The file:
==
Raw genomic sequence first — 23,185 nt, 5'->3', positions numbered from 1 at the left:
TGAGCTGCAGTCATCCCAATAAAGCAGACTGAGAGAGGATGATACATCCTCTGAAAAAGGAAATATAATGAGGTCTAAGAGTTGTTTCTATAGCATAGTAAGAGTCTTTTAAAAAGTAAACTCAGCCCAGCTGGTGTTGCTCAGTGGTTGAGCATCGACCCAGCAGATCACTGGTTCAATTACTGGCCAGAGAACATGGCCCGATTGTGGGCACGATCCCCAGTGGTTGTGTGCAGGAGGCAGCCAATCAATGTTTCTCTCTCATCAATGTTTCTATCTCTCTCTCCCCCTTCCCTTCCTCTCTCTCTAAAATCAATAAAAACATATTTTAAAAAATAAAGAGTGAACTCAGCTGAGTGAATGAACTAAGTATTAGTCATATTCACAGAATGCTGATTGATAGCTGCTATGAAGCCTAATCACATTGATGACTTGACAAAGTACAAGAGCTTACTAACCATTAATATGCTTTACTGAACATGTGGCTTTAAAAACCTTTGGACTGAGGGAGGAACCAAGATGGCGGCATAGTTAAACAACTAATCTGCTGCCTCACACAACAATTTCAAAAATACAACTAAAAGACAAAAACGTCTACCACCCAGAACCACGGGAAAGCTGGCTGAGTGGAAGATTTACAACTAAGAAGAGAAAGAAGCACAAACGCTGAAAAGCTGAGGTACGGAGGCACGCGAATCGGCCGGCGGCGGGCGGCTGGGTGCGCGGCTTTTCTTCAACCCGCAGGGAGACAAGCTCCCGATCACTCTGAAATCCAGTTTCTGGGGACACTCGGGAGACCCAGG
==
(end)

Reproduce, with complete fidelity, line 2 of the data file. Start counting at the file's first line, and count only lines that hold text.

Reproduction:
TGAGCTGCAGTCATCCCAATAAAGCAGACTGAGAGAGGATGATACATCCTCTGAAAAAGGAAATATAATGAGGTCTAAGAGTTGTTTCTATAGCATAGTAAGAGTCTTTTAAAAAGTAAACTCAGCCCAGCTGGTGTTGCTCAGTGGTTGAGCATCGACCCAGCAGATCACTGGTTCAATTACTGGCCAGAGAACATGGCCCGATTGTGGGCACGATCCCCAGTGGTTGTGTGCAGGAGGCAGCCAATCAATGTTTCTCTCTCATCAATGTTTCTATCTCTCTCTCCCCCTTCCCTTCCTCTCTCTCTAAAATCAATAAAAACATATTTTAAAAAATAAAGAGTGAACTCAGCTGAGTGAATGAACTAAGTATTAGTCATATTCACAGAATGCTGATTGATAGCTGCTATGAAGCCTAATCACATTGATGACTTGACAAAGTACAAGAGCTTACTAACCATTAATATGCTTTACTGAACATGTGGCTTTAAAAACCTTTGGACTGAGGGAGGAACCAAGATGGCGGCATAGTTAAACAACTAATCTGCTGCCTCACACAACAATTTCAAAAATACAACTAAAAGACAAAAACGTCTACCACCCAGAACCACGGGAAAGCTGGCTGAGTGGAAGATTTACAACTAAGAAGAGAAAGAAGCACAAACGCTGAAAAGCTGAGGTACGGAGGCACGCGAATCGGCCGGCGGCGGGCGGCTGGGTGCGCGGCTTTTCTTCAACCCGCAGGGAGACAAGCTCCCGATCACTCTGAAATCCAGTTTCTGGGGACACTCGGGAGACCCAGG